Austin Morgan is the man to watch. If the dangerous shooting guard gets some space, he'll make the Tigers pay. Opponents have been able to lock him down in recent games, but don't expect that to continue. Morgan has the ability to go off in a big way, as he's shooting 44% from beyond the arc and 91% from the line (fifth in the nation). When Yale is playing well, they're making crisp passes into their big guys, who either challenge their smaller opponents one-on-one, or wait for the help to collapse and kick it back out to Morgan and Willhite, who either launch open threes or pump and drive to the rim. The Elis are 4-4 when Morgan shoots 33% from the field or worse. They are 9-1 when he shoots at a higher clip.

On paper the Bulldogs look to have trouble keeping control of the ball but make up for that by grabbing a lot of offensive boards and keeping their foes off the glass. Is that a fair capsule?

That's definitely fair. The Bulldogs lead the league in offensive rebounding percentage thanks primarily to Greg Mangano, who leads the league in rebounding by a full two rebounds (9.9 per game). Last weekend though, the Bulldogs failed to dominate on the boards and compounded that error by giving the ball away far too often. The 22 turnovers against Harvard and 19 turnovers against Dartmouth were hardly an aberration, as the Bulldogs also gave it away more than 17 times against five other teams this season. This is the huge problem for Yale right now. Teams are killing them with a combination of doubling/denying Mangano and stretching that high pressure defense up top. The guards have shown that they aren't capable of withstanding that kind of extended pressure defense.

With five players averaging 22+ minutes a game, is depth an issue for Yale?

Yale's frontcourt depth is adequate as long as Mangano stays out of foul trouble. Freshman Brandon Sherrod, an undersized interior player who is as strong as an ox, has shown promise in limited minutes, providing a more athletic, versatile option in relief of Kreisberg. The backcourt depth is more worrisome, as sophomore Isaiah Salafia and freshman Javier Duren have gotten some minutes, but both players have struggled to take care of the basketball.

How much of a surprise was what happened against Harvard last weekend? The result did not shock me but the final score did.

After last year's close games with Harvard, including an emotional Senior Night victory at John J. Lee, I was fully expecting another tight contest between the two archrivals. It was pretty shocking to see the Bulldogs fold up like that. I didn't realize the extent of the backcourt problems until they were so thoroughly exposed by Harvard's relentless defense. There was far too much standing around the perimeter in that game. The Bulldogs need to move more off the ball and be the aggressor in the half-court.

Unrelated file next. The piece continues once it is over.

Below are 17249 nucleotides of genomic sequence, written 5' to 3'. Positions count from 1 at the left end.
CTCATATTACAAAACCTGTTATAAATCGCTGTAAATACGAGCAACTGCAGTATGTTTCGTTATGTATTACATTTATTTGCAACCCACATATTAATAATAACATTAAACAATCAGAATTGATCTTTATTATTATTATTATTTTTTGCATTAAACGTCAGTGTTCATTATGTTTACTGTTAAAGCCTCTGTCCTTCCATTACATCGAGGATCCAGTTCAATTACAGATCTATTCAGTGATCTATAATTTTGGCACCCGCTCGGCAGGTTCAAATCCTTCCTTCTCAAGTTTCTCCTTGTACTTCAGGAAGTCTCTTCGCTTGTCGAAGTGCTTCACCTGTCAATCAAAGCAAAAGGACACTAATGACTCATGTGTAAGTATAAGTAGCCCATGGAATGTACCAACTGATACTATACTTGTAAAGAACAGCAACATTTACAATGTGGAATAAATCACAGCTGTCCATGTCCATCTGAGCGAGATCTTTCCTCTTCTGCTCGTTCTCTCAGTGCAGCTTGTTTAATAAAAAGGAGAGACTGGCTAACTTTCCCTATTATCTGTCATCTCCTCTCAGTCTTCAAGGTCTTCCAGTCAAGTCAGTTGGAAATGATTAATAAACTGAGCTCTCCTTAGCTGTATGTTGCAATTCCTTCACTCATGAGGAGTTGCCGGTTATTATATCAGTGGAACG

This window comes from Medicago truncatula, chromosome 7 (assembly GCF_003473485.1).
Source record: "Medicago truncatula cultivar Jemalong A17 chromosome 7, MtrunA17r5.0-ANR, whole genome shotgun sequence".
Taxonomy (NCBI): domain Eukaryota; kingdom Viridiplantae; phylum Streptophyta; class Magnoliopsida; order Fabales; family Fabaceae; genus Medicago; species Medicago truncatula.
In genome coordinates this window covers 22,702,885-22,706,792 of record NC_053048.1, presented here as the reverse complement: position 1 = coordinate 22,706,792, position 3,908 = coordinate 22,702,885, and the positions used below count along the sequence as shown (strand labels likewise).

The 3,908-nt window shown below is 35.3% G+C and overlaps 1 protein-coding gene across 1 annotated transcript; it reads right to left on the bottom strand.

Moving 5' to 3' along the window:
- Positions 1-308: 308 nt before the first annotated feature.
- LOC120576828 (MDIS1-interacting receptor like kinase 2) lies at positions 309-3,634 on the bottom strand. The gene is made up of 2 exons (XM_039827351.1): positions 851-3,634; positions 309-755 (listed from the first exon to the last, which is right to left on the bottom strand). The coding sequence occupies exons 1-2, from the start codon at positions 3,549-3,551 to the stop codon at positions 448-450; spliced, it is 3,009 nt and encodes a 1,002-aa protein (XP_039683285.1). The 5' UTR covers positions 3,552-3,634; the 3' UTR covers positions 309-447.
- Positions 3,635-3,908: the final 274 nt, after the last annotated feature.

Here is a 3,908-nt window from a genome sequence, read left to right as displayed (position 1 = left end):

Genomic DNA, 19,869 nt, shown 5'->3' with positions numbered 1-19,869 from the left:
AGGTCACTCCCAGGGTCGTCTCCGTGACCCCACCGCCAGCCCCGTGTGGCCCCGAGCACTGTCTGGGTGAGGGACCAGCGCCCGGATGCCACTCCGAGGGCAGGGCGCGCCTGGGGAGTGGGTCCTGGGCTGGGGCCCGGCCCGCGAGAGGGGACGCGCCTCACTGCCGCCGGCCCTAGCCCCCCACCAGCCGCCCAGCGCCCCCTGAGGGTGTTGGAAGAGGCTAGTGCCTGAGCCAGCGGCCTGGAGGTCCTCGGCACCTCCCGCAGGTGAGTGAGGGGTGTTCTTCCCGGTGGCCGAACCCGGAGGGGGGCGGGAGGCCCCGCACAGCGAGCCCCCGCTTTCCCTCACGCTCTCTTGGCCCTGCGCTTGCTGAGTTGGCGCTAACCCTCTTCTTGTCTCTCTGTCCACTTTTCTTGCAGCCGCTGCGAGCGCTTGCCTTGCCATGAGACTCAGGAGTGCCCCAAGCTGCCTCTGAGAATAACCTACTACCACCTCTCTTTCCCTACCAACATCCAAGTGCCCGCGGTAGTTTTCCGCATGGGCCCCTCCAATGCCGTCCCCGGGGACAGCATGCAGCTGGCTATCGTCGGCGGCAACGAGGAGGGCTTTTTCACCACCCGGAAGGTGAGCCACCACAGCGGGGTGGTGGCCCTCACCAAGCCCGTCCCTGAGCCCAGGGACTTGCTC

This is where traditionally our "Know! Your! Foe!" subject fills in the blank. Yale stays in the hunt to catch Harvard if...

...the Bulldogs' backcourt can limit its turnovers, rotate the ball efficiently, and get Austin Morgan his open looks. If the Bulldogs take care of the ball, inside to Mangano and back out, it will open up the court for the rest of the offense.

Brief side note: It's scary to think that Yale's best win on the season is Vermont (KenPom #167). We're entering the fifth game of conference play and we still have no clue how the Bulldogs are going to fare against the middle clump of the league because they haven't played any comparable teams rated between #100-150 in the nation.

Princeton enjoys the outcome of their first visit to New Haven since the Ivy League playoff if...

...the Tigers play intense, extended defense and limit Mangano's impact. A big game from Connolly would go a long way to that end. Doug Davis having a good shooting night is probably a necessary ingredient as the Tigers won't be getting a lot of points in the paint.

Finally, can you tell people about Ivy Hoops Online, what you are all doing over there and how people can keep tabs on your work?

Ivy Hoops Online is a collaborative effort, taking some of the best basketball writers from each school in the Ivy League (some recent graduates and a few seniors) and bringing them together in one place to create some insightful, interesting content for fans of a league that is certainly on the rise. Our staff is seven strong right now, and our Princeton writer, Spencer Gaffney (P '12) has done a great job of breaking down Coach Henderson's squad and mixing it up with some of our spirited commenters. I think we are doing something unique in that we have expert analysis from great writers with a good eye for the game, who follow the team extremely closely and also are plugged into what's going on on campus. It's a fun little community we've built and I hope the great Princeton fans will come by and check it out if they haven't already. Big thanks to Jon for the opportunity to write about my Bulldogs in this space.

Thanks, Ian. You're very welcome. Great answers all. You can also follow IHO on Twitter for additional updates.

Leave a Comment

You must be logged in to post a comment.